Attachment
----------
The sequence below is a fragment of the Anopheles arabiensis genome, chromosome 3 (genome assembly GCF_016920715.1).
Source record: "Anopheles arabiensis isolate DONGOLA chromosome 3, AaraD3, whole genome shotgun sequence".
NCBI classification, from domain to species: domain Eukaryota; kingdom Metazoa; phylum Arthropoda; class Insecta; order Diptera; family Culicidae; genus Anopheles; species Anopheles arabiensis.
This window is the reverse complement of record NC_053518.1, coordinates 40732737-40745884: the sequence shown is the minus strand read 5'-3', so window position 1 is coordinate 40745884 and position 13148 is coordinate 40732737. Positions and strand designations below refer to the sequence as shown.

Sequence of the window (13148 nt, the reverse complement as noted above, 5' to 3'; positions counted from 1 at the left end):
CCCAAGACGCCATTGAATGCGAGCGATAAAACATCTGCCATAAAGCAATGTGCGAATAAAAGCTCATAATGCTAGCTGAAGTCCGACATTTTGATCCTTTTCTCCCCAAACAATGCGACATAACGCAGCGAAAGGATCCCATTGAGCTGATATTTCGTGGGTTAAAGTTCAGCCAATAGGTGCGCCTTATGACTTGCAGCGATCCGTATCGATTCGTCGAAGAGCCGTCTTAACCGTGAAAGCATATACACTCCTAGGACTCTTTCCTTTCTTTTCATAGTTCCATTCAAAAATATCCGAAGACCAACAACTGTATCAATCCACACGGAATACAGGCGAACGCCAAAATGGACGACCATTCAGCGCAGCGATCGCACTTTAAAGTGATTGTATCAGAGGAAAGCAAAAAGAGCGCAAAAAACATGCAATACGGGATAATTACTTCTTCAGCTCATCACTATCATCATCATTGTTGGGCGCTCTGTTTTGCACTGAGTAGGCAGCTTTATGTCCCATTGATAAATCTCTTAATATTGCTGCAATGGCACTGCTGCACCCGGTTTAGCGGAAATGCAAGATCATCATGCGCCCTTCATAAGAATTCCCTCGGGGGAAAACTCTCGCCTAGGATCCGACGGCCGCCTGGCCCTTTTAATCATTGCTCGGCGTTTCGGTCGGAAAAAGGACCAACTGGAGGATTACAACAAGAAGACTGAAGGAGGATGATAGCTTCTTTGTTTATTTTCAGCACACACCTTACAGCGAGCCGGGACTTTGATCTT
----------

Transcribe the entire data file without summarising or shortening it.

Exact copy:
The sequence below is a fragment of the Anopheles arabiensis genome, chromosome 3 (genome assembly GCF_016920715.1).
Source record: "Anopheles arabiensis isolate DONGOLA chromosome 3, AaraD3, whole genome shotgun sequence".
NCBI classification, from domain to species: domain Eukaryota; kingdom Metazoa; phylum Arthropoda; class Insecta; order Diptera; family Culicidae; genus Anopheles; species Anopheles arabiensis.
This window is the reverse complement of record NC_053518.1, coordinates 40732737-40745884: the sequence shown is the minus strand read 5'-3', so window position 1 is coordinate 40745884 and position 13148 is coordinate 40732737. Positions and strand designations below refer to the sequence as shown.

Sequence of the window (13148 nt, the reverse complement as noted above, 5' to 3'; positions counted from 1 at the left end):
CCCAAGACGCCATTGAATGCGAGCGATAAAACATCTGCCATAAAGCAATGTGCGAATAAAAGCTCATAATGCTAGCTGAAGTCCGACATTTTGATCCTTTTCTCCCCAAACAATGCGACATAACGCAGCGAAAGGATCCCATTGAGCTGATATTTCGTGGGTTAAAGTTCAGCCAATAGGTGCGCCTTATGACTTGCAGCGATCCGTATCGATTCGTCGAAGAGCCGTCTTAACCGTGAAAGCATATACACTCCTAGGACTCTTTCCTTTCTTTTCATAGTTCCATTCAAAAATATCCGAAGACCAACAACTGTATCAATCCACACGGAATACAGGCGAACGCCAAAATGGACGACCATTCAGCGCAGCGATCGCACTTTAAAGTGATTGTATCAGAGGAAAGCAAAAAGAGCGCAAAAAACATGCAATACGGGATAATTACTTCTTCAGCTCATCACTATCATCATCATTGTTGGGCGCTCTGTTTTGCACTGAGTAGGCAGCTTTATGTCCCATTGATAAATCTCTTAATATTGCTGCAATGGCACTGCTGCACCCGGTTTAGCGGAAATGCAAGATCATCATGCGCCCTTCATAAGAATTCCCTCGGGGGAAAACTCTCGCCTAGGATCCGACGGCCGCCTGGCCCTTTTAATCATTGCTCGGCGTTTCGGTCGGAAAAAGGACCAACTGGAGGATTACAACAAGAAGACTGAAGGAGGATGATAGCTTCTTTGTTTATTTTCAGCACACACCTTACAGCGAGCCGGGACTTTGATCTT